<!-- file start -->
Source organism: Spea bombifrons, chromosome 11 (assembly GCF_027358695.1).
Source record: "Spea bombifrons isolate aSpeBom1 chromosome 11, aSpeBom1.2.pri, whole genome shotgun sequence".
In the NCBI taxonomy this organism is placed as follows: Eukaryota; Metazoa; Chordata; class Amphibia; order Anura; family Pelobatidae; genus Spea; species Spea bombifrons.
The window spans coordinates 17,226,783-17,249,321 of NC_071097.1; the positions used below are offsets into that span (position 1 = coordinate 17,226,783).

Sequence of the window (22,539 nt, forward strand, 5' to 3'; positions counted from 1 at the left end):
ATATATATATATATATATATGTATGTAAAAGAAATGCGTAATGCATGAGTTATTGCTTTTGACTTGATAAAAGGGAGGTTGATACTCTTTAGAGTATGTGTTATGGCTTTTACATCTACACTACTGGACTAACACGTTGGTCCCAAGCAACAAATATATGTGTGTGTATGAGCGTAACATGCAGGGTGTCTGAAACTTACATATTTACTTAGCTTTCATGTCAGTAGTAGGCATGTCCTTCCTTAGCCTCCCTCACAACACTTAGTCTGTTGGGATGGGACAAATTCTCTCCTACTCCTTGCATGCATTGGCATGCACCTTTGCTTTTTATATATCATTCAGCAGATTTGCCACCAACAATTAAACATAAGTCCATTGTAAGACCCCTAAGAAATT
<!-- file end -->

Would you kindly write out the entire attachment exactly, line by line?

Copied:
Source organism: Spea bombifrons, chromosome 11 (assembly GCF_027358695.1).
Source record: "Spea bombifrons isolate aSpeBom1 chromosome 11, aSpeBom1.2.pri, whole genome shotgun sequence".
In the NCBI taxonomy this organism is placed as follows: Eukaryota; Metazoa; Chordata; class Amphibia; order Anura; family Pelobatidae; genus Spea; species Spea bombifrons.
The window spans coordinates 17,226,783-17,249,321 of NC_071097.1; the positions used below are offsets into that span (position 1 = coordinate 17,226,783).

Sequence of the window (22,539 nt, forward strand, 5' to 3'; positions counted from 1 at the left end):
ATATATATATATATATATATGTATGTAAAAGAAATGCGTAATGCATGAGTTATTGCTTTTGACTTGATAAAAGGGAGGTTGATACTCTTTAGAGTATGTGTTATGGCTTTTACATCTACACTACTGGACTAACACGTTGGTCCCAAGCAACAAATATATGTGTGTGTATGAGCGTAACATGCAGGGTGTCTGAAACTTACATATTTACTTAGCTTTCATGTCAGTAGTAGGCATGTCCTTCCTTAGCCTCCCTCACAACACTTAGTCTGTTGGGATGGGACAAATTCTCTCCTACTCCTTGCATGCATTGGCATGCACCTTTGCTTTTTATATATCATTCAGCAGATTTGCCACCAACAATTAAACATAAGTCCATTGTAAGACCCCTAAGAAATT